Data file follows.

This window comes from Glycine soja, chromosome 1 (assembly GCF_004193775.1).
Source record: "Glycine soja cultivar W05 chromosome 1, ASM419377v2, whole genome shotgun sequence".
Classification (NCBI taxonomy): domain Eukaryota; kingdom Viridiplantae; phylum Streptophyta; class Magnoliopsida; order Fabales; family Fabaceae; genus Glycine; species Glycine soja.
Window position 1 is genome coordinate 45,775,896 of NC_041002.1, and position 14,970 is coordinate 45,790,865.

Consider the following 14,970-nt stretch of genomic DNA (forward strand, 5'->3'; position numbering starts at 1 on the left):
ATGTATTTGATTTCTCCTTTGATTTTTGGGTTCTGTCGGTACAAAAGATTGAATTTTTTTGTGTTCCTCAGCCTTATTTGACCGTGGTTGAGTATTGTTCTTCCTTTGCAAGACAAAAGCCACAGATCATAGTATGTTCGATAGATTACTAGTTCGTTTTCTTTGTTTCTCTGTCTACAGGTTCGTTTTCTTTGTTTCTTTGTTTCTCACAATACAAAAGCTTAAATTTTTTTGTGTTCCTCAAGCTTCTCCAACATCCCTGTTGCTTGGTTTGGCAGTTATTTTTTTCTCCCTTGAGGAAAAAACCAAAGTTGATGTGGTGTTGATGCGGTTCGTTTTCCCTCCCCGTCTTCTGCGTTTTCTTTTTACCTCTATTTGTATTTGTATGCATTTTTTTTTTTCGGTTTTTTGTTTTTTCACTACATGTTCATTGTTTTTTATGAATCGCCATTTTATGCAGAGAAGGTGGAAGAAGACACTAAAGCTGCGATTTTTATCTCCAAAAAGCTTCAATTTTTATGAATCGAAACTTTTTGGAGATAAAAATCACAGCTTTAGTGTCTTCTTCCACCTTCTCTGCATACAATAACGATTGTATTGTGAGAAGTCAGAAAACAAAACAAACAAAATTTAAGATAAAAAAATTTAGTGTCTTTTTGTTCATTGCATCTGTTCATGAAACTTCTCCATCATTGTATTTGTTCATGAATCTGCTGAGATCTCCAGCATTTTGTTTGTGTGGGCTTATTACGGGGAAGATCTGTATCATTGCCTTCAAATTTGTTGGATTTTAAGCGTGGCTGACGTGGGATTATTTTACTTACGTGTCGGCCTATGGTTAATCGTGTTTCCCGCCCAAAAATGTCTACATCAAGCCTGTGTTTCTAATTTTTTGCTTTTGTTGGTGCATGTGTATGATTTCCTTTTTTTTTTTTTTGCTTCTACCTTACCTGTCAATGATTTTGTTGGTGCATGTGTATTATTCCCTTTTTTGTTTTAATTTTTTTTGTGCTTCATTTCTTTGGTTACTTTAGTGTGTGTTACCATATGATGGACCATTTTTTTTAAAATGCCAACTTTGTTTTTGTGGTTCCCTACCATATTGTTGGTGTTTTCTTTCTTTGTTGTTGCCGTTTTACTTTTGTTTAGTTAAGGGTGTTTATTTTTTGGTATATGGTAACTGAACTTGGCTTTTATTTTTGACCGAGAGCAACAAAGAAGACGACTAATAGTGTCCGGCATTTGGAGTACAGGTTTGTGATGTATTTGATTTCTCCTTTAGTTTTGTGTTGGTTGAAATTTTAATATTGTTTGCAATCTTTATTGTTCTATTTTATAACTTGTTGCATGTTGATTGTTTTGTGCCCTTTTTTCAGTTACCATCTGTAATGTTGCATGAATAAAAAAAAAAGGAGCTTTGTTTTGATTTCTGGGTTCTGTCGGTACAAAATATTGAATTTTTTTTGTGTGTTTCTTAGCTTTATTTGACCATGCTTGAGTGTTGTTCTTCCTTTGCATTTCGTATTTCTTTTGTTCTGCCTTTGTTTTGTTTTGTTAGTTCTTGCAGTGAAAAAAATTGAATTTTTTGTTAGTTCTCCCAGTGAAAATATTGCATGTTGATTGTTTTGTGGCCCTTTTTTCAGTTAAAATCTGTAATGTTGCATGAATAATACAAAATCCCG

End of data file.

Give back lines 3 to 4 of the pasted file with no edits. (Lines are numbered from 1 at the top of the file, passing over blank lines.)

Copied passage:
Classification (NCBI taxonomy): domain Eukaryota; kingdom Viridiplantae; phylum Streptophyta; class Magnoliopsida; order Fabales; family Fabaceae; genus Glycine; species Glycine soja.
Window position 1 is genome coordinate 45,775,896 of NC_041002.1, and position 14,970 is coordinate 45,790,865.